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1 Introduction

The package EnrichmentBrowser implements essential functionality for the enrichment analysis of gene expression data. The analysis combines the advantages of set-based and network-based enrichment analysis to derive high-confidence gene sets and biological pathways that are differentially regulated in the expression data under investigation. Besides, the package facilitates the visualization and exploration of such sets and pathways. The following instructions will guide you through an end-to-end expression data analysis workflow including:

  1. Preparing the data

  2. Preprocessing of the data

  3. Differential expression (DE) analysis

  4. Defining gene sets of interest

  5. Executing individual enrichment methods

  6. Combining the results of different methods

  7. Visualize and explore the results

All of these steps are modular, i.e. each step can be executed individually and fine-tuned with several parameters. In case you are interested in a particular step, you can directly move on to the respective section. For example, if you have differential expression already calculated for each gene, and you are now interested in whether certain gene functions are enriched for differential expression, section 7.2 would be the one you should go for. The last section 9 also demonstrates how to wrap the whole workflow into a single function, making use of suitably chosen defaults.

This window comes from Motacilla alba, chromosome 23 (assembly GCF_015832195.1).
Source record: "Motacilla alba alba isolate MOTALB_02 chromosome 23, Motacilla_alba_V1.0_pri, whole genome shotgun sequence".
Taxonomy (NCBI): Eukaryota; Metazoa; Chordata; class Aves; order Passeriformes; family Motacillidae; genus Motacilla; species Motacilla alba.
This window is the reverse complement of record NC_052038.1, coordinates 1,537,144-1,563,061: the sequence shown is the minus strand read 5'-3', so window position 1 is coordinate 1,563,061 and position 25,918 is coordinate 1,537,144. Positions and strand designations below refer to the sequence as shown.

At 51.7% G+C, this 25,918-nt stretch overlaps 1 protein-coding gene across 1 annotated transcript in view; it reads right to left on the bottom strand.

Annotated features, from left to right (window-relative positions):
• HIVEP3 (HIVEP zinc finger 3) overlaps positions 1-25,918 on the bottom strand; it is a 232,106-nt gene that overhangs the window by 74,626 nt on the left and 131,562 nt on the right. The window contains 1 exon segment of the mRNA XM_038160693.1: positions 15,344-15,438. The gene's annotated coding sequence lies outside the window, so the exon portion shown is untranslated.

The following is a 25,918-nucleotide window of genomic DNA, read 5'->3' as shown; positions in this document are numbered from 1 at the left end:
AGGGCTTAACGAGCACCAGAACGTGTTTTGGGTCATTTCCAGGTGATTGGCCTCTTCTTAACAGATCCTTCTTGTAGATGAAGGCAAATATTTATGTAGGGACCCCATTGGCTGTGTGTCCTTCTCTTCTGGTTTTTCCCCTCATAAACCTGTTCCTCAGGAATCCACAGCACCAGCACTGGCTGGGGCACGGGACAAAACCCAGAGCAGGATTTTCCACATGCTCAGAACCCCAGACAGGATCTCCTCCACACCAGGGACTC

2 Reading expression data from file

Typically, the expression data is not already available in R but rather has to be read in from a file. This can be done using the function readSE, which reads the expression data (exprs) along with the phenotype data (colData) and feature data (rowData) into a SummarizedExperiment.

data.dir <- system.file("extdata", package = "EnrichmentBrowser")
exprs.file <- file.path(data.dir, "")
cdat.file <- file.path(data.dir, "")
rdat.file <- file.path(data.dir, "")
se <- readSE(exprs.file, cdat.file, rdat.file)

The man pages provide details on file format and the SummarizedExperiment data structure.


Note: Previous versions of the EnrichmentBrowser used the ExpressionSet data structure. The migration to SummarizedExperiment in the current release of the EnrichmentBrowser is done to reflect recent developments in Bioconductor, which discourages the use of ExpressionSet in favor of SummarizedExperiment. The major reasons are the compatibility of SummarizedExperiment with operations on genomic regions as well as efficient handling of big data.